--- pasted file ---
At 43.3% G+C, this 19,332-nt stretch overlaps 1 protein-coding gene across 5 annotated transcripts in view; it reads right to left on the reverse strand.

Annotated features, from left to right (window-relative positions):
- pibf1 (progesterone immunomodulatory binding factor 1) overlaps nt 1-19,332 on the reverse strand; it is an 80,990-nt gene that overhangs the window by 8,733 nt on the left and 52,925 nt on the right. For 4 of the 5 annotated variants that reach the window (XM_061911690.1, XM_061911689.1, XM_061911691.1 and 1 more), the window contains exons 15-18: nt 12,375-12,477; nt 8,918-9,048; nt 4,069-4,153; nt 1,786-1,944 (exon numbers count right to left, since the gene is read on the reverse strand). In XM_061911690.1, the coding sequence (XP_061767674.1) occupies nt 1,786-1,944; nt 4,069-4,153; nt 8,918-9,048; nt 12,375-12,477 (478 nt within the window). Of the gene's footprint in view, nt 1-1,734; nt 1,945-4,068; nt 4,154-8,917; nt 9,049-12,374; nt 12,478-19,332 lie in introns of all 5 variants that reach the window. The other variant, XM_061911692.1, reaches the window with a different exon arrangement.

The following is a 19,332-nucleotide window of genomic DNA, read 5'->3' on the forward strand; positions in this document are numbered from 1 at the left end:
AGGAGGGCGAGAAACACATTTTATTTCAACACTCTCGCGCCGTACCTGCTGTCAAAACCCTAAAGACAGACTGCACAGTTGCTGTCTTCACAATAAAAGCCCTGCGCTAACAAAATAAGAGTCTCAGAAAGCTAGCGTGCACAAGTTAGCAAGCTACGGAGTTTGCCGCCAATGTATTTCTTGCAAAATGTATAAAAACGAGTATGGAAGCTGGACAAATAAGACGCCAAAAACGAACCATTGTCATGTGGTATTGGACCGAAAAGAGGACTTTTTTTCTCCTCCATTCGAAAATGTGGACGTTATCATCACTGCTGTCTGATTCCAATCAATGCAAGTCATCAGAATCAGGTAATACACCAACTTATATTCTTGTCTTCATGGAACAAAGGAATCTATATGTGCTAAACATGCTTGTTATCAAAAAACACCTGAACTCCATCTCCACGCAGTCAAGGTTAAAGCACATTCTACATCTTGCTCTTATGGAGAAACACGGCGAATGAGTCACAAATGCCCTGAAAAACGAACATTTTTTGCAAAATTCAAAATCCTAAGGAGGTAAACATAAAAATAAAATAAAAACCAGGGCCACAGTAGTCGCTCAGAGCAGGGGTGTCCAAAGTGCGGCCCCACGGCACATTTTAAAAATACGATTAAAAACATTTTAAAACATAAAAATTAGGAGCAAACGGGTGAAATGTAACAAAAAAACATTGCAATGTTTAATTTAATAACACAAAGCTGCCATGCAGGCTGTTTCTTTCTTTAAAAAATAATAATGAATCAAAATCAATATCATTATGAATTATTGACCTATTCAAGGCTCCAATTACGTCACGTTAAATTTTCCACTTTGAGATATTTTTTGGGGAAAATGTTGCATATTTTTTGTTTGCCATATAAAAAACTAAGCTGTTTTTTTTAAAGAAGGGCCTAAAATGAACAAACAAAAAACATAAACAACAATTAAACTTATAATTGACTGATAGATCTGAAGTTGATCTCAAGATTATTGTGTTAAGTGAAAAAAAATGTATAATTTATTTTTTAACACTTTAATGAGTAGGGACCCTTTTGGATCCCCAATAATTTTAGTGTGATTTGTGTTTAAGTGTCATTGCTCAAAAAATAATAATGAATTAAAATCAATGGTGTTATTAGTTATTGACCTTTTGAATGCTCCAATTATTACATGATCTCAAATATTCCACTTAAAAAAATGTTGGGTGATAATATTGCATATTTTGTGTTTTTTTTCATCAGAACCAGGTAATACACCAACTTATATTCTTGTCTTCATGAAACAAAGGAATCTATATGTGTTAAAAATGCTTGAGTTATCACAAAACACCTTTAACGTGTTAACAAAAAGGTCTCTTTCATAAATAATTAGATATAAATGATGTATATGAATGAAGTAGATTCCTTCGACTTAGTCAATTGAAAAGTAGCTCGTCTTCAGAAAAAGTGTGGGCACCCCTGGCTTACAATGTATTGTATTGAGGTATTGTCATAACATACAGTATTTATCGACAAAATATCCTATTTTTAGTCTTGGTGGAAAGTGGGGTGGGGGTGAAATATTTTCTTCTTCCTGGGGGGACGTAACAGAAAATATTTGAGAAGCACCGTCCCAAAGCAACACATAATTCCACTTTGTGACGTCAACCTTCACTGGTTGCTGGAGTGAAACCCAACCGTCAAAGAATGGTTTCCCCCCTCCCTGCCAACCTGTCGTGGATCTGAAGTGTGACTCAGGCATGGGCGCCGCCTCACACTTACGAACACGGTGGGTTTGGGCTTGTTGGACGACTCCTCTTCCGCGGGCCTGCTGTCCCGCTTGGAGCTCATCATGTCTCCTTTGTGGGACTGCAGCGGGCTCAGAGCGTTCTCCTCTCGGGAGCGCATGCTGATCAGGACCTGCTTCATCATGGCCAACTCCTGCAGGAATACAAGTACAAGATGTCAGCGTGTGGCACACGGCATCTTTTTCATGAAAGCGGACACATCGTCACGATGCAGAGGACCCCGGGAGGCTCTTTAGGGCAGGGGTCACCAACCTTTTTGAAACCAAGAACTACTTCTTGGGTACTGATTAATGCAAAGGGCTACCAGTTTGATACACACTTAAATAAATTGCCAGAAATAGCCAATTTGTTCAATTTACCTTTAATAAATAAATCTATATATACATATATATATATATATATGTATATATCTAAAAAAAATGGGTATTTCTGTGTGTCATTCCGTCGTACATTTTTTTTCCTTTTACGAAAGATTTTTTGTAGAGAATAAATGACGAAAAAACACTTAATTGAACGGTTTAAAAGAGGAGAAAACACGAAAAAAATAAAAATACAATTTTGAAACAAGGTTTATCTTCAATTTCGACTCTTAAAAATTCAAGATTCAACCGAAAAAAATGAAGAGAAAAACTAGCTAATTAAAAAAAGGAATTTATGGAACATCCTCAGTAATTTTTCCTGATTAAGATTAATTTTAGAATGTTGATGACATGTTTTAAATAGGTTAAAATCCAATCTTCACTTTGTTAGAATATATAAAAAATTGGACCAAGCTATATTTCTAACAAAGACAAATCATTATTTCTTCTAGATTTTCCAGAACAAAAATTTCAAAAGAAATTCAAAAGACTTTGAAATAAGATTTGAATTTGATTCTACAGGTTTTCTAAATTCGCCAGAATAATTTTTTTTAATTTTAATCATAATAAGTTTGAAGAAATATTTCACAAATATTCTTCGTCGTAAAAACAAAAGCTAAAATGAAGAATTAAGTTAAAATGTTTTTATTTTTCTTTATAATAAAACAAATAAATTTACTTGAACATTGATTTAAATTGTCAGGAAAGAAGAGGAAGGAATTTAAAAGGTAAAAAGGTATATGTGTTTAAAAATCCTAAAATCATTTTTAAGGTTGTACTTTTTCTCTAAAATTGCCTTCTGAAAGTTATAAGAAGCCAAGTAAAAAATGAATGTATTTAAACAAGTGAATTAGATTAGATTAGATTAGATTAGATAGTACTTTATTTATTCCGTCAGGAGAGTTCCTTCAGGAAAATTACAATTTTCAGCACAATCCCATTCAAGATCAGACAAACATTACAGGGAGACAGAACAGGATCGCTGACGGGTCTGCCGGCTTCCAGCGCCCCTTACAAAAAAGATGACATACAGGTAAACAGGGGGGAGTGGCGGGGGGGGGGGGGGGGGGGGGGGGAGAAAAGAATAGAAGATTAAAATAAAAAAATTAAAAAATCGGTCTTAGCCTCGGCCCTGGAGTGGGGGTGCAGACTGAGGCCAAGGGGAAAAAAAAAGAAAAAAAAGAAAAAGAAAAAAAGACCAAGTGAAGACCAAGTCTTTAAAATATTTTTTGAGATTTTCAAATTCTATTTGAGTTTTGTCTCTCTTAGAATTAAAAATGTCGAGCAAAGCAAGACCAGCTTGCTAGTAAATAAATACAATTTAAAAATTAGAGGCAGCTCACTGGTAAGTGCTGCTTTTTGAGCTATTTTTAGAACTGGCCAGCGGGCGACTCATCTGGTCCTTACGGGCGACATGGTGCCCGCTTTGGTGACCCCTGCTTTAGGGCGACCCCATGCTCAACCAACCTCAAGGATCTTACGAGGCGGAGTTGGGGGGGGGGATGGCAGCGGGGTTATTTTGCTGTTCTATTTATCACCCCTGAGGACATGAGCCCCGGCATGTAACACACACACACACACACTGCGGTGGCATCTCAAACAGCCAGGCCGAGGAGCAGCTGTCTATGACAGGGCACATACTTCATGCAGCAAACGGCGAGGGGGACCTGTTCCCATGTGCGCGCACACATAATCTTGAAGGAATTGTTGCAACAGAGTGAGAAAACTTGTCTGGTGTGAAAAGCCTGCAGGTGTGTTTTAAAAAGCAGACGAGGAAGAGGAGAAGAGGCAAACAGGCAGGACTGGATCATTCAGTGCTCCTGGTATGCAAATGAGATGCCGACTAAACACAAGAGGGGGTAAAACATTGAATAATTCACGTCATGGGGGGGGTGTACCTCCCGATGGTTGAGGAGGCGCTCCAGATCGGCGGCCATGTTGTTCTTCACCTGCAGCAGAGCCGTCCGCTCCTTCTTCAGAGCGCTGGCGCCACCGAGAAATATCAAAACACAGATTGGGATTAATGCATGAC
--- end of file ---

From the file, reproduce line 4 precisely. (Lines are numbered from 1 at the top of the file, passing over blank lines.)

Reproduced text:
The following is a 19,332-nucleotide window of genomic DNA, read 5'->3' on the forward strand; positions in this document are numbered from 1 at the left end: